I used to buy any Klang release religiously, much like your other label, Playhouse.

We ran three labels back then: Klang, Playhouse, and Onkagu. Onkagu was the first label, and we had an idea that we’d like to run a label for any specific sound we liked and would like to introduce to people. For instance, we were excited to introduce Ricardo Villalobos to many people via our Playhouse label, and Isolée as well. With Klang we had Farben, and we were able to release lots of albums and even more 12”s.

Speaking of Villalobos, you released a 12” as RiRom with him, yes?

Yes I did, that was the result of a weekend studio session I had with him a few years ago — we just spent a weekend jamming, and that 12” was the result which turned out very nice.

Do you prefer to be in the studio when collaborating with someone, or would you rather send bits and pieces over the internet?

I definitely prefer to be in the studio with that person. I’ve never had any exchange of tracks or sounds with anyone over the internet. I’ve had quite a few collaborations lately, actually — I did one recently with Simian Mobile Disco, and just last week I collaborated with Daniel Avery which was very fun. In these instances we just met in the studio, and that’s the way I like to do it.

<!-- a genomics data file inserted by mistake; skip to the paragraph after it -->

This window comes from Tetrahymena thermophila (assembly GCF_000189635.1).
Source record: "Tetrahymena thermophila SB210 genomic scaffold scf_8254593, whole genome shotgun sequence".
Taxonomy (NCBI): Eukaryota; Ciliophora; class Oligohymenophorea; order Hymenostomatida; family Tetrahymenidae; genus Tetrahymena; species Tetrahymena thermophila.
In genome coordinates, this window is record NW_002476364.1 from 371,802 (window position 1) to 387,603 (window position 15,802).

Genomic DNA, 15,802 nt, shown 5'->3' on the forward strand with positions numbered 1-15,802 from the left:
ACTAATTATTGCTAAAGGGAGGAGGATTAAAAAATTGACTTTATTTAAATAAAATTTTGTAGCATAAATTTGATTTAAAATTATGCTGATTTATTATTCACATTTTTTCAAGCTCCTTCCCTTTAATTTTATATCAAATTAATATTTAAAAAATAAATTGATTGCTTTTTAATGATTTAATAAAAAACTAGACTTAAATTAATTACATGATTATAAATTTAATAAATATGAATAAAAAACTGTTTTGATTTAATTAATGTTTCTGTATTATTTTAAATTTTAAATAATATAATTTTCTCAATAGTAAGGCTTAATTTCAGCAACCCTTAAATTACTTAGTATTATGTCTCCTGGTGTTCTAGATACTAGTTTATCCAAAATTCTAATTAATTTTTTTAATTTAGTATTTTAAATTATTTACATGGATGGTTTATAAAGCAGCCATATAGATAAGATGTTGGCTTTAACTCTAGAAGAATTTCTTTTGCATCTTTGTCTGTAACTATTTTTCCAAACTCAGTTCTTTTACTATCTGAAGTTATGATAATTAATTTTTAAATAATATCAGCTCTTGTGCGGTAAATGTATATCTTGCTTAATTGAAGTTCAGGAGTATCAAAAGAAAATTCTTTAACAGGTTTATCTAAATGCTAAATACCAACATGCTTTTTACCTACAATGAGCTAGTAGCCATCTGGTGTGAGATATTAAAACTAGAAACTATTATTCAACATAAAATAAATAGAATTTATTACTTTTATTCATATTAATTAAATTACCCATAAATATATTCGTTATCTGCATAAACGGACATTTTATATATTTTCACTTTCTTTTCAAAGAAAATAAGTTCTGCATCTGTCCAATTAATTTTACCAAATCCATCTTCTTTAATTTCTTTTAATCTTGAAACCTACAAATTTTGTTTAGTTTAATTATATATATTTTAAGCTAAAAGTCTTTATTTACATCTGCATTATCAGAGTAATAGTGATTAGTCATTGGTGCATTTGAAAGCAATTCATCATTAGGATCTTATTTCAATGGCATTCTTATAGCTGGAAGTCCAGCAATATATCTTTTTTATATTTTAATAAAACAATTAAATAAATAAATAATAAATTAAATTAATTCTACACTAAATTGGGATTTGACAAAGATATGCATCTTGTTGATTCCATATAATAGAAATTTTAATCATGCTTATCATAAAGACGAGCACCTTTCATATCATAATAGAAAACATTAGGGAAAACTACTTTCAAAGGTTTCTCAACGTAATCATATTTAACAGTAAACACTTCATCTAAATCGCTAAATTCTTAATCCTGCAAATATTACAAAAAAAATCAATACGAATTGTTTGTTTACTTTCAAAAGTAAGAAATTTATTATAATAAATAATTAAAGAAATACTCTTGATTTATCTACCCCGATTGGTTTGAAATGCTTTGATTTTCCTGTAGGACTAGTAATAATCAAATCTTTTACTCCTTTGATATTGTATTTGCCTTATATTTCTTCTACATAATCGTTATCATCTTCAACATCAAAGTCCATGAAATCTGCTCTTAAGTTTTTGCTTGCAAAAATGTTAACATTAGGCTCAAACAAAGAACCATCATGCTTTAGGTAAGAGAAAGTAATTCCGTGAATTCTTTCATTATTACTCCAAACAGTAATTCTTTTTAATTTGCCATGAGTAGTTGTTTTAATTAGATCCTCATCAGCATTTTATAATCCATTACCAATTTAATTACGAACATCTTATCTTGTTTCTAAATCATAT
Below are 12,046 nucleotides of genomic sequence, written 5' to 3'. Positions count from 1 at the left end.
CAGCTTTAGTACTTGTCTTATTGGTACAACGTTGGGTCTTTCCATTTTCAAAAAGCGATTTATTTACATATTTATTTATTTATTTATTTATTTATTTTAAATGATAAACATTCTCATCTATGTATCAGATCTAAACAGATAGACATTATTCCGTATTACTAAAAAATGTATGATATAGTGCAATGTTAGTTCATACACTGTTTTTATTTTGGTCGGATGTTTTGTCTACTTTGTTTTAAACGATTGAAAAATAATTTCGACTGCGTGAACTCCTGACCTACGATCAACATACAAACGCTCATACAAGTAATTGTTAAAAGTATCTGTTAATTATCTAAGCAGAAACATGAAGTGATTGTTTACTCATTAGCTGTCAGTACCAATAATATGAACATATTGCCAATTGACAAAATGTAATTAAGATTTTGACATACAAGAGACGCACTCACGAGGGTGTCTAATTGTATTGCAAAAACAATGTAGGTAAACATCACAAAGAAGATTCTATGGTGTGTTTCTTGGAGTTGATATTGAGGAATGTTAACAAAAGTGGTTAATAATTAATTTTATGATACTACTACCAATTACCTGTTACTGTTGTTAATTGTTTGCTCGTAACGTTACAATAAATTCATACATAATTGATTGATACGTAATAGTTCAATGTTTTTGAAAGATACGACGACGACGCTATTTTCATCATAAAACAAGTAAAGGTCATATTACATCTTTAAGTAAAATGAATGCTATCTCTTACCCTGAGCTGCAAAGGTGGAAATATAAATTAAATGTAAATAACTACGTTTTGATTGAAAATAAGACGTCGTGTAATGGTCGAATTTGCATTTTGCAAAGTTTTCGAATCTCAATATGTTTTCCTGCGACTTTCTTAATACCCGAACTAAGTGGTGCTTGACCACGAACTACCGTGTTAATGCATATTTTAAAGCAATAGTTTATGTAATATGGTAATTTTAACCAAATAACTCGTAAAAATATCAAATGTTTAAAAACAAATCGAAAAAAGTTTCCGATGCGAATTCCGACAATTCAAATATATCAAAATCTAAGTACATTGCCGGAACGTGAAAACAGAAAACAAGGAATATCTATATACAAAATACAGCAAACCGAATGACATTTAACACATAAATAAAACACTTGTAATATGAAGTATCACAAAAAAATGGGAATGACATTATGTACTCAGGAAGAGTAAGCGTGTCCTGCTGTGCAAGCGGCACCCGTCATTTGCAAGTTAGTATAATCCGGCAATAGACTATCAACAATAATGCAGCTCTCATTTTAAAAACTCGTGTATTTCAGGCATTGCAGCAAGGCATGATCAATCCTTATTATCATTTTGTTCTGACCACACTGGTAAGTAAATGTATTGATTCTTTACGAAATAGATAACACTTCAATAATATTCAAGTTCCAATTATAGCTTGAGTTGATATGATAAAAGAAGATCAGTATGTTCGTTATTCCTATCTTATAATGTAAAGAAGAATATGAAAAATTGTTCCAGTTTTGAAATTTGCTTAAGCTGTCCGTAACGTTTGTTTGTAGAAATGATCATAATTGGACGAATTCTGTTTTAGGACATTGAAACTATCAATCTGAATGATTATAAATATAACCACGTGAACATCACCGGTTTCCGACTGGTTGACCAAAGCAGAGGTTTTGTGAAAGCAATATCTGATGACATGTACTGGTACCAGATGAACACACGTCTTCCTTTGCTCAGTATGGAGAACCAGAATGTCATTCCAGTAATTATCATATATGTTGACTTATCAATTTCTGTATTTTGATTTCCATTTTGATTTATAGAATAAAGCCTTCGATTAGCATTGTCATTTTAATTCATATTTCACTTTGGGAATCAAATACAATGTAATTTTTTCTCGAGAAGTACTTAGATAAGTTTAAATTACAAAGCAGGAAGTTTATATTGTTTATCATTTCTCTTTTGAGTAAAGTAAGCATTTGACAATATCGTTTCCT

Do you ever consider recording under any of your old pseudonyms again? Sensorama for example?

That’s a difficult thing to do, I think. Back then we had a very special chemistry which is hard to duplicate again and that momentum isn’t easy to repeat. However, Jörn and I never officially split, so I will never say “no”.

I always loved the more ambient albums you and Jörn produced as well, like the Sensorama albums, and the Primitive Painter album for R & S Records.

We certainly enjoyed more quiet music as well. It was a nice counterpoint to the hard techno that was more prevalent at the time. We didn’t quite get along with the harder, and for us, quite boring techno of the time, so we reacted by doing the opposite. That is why the first Alter Ego albums and Primitive Painter are so quiet — these albums had a vibe of “turning your back” on club music, however a few years later we changed that sound again with Alter Ego and produced some very club-oriented music.

Something about your newer music, like “Happiness Is Happening”, is that it does a great job of balancing minimalism with more melodic structures.